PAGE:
Set CSS property equal to another CSS property?

Discussion in 'HTML' started by Noozer, Oct 13, 2004.

  1. Noozer

    Noozer Guest

    Is it possible to set one CSS propery equal to another?

    I have not set any font properties for the body of my page, so the user will
    see the browsers default font. When I use the <pre> tag to preserve the
    layout of some text the font applied is not the same.

    Is there a way to set the font used by the <pre> tag to be the default
    browser font (same as the body) if the font isn't know when the page is
    created?

    I assume that <pre> is using the default monospace font instead of the
    default proportional font. Any way to set the <pre> tag to use the
    proportional font?

    Thanks!
     
    Noozer, Oct 13, 2004
    #1
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  2. Noozer

    Neal Guest

    On Wed, 13 Oct 2004 18:52:02 GMT, Noozer <> wrote:

    > Any way to set the <pre> tag to use the
    > proportional font?


    pre {font-family: serif;}

    This presumes the UA is using a serif font as the default, which I find to
    be normally the case. But you can get them to match using:

    body, pre {font-family: serif;}

    To address your other question - no, you can't tell the browser to use its
    default body font on pre instead of the default pre font.
     
    Neal, Oct 13, 2004
    #2
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  3. Noozer

    Steve Pugh Guest

    On Wed, 13 Oct 2004 18:52:02 GMT, "Noozer" <> wrote:

    >Is it possible to set one CSS propery equal to another?


    No.

    >I have not set any font properties for the body of my page, so the user will
    >see the browsers default font. When I use the <pre> tag to preserve the
    >layout of some text the font applied is not the same.
    >
    >Is there a way to set the font used by the <pre> tag to be the default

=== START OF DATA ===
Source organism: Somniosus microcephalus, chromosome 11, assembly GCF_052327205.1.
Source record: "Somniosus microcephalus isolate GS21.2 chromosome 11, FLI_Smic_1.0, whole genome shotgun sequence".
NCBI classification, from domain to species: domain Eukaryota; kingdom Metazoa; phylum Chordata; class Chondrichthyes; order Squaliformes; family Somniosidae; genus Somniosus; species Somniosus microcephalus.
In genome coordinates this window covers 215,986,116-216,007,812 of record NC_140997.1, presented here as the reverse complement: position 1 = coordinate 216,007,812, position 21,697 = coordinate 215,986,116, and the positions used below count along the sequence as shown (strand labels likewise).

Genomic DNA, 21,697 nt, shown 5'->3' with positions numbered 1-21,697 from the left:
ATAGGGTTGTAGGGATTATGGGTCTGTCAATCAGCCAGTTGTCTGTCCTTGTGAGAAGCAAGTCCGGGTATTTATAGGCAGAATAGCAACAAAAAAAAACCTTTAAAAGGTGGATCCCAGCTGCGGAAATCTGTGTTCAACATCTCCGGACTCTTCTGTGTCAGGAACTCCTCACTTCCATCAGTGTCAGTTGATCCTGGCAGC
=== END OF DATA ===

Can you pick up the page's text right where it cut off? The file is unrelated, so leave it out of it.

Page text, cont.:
>browser font (same as the body) if the font isn't know when the page is
    >created?


    pre {font-family: inherit;}

    But doesn't work in all browsers.

    Steve
     
    Steve Pugh, Oct 13, 2004
    #3
  4. "Noozer" <> wrote:

    > Is it possible to set one CSS propery equal to another?


    Yes, e.g. left: 42px; right 42px; :) But what you meant to ask isn't
    possible in practice.

    > I have not set any font properties for the body of my page, so the
    > user will see the browsers default font. When I use the <pre> tag to
    > preserve the layout of some text the font applied is not the same.


    Indeed. The <pre> element is _meant_ to set the font to a monospace, and
    HTML specifications explicitly say that authors should not change this in
    a style sheet. You migh decide to take a more liberal view on this, but I
    think it's best to ask first what you are trying to achieve. "Preserve
    the layout" in which sense? URL?

    > Any way to set the <pre> tag to use the proportional font?


    Setting
    pre { font-family: Times New Roman, serif; }
    would probably be a good shot, since Times New Roman is the most common
    default font at least in factory settings.

    But it's better to avoid creating the problem in the first place. Avoid
    <pre>, especially if you don't want monospace font. Usually there's a
    better approach.

    --
    Yucca, http://www.cs.tut.fi/~jkorpela/